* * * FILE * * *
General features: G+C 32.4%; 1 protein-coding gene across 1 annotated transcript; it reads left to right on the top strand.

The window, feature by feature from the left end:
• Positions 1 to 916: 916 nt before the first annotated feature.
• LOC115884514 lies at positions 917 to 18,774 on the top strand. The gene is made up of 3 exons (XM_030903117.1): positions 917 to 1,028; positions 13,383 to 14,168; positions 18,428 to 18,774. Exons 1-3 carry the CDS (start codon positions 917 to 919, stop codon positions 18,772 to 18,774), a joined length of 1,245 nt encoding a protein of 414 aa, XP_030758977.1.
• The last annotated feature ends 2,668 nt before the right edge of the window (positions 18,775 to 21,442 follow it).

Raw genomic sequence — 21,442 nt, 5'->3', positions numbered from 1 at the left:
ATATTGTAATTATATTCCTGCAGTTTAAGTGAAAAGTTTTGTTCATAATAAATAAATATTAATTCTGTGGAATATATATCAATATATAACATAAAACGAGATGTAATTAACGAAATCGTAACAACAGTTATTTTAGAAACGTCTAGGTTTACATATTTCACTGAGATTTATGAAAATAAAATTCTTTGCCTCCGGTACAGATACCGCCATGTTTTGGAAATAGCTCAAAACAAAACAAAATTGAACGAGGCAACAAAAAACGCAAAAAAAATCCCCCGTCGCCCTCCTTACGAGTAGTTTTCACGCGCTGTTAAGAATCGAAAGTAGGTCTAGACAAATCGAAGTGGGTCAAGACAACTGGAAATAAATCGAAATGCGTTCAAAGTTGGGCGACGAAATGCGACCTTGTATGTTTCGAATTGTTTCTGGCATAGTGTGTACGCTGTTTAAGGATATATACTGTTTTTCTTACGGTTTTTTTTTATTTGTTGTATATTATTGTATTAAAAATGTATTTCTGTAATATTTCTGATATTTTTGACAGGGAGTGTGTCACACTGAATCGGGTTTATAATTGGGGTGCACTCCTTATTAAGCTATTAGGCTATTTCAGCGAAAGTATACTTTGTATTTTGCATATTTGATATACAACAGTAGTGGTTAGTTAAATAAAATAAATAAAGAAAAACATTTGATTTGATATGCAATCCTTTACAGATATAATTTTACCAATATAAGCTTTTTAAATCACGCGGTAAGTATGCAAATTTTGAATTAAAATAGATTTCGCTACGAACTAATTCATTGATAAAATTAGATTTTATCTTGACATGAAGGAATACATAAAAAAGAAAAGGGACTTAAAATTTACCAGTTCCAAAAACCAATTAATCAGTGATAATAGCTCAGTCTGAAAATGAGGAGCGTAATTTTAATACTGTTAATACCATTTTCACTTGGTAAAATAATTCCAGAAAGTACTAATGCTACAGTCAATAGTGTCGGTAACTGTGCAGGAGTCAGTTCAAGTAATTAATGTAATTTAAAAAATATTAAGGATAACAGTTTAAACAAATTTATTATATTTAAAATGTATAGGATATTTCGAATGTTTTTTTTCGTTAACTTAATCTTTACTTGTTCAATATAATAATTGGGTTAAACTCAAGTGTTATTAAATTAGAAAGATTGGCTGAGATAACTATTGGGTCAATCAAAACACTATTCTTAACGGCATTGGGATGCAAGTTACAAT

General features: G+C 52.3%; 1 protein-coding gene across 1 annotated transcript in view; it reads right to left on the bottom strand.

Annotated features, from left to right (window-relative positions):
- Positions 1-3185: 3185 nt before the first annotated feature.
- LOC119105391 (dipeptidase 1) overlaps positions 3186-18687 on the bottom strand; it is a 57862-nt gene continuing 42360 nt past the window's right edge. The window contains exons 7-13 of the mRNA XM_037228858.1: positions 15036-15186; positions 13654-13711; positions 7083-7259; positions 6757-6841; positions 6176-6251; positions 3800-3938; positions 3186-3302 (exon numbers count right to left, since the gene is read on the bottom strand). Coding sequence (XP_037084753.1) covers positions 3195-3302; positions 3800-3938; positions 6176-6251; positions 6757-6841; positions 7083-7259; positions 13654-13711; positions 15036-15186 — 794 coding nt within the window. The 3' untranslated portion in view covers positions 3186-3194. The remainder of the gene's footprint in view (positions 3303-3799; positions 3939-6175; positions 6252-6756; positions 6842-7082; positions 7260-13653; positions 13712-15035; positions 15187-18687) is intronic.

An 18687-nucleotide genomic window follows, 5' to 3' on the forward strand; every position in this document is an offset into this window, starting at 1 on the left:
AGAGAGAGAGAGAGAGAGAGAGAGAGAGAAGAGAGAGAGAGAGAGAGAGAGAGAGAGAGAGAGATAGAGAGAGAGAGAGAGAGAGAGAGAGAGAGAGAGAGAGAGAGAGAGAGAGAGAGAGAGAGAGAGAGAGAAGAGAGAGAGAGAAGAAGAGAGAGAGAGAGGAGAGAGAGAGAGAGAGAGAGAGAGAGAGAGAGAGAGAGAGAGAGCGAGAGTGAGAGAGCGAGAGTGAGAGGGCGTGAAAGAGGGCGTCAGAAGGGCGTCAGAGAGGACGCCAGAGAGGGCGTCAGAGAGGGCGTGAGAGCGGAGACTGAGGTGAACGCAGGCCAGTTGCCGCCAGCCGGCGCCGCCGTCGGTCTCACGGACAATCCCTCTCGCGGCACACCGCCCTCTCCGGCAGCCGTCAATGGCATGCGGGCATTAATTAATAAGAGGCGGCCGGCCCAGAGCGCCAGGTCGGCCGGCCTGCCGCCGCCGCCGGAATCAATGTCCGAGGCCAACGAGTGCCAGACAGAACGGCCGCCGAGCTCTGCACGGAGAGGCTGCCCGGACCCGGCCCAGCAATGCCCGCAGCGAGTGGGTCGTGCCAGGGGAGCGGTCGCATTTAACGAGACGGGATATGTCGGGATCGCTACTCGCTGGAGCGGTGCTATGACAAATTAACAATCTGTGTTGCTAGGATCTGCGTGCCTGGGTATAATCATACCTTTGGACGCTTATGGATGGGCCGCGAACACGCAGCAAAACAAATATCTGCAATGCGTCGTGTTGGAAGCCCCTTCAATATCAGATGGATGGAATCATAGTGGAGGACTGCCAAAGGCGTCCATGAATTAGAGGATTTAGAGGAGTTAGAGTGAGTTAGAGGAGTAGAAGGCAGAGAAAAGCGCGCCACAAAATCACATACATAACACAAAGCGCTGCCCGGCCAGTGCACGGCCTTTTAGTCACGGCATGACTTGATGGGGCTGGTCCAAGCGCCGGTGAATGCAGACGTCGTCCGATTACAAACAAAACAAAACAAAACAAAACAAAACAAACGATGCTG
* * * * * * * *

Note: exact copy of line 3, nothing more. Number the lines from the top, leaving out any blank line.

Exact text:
• Positions 1 to 916: 916 nt before the first annotated feature.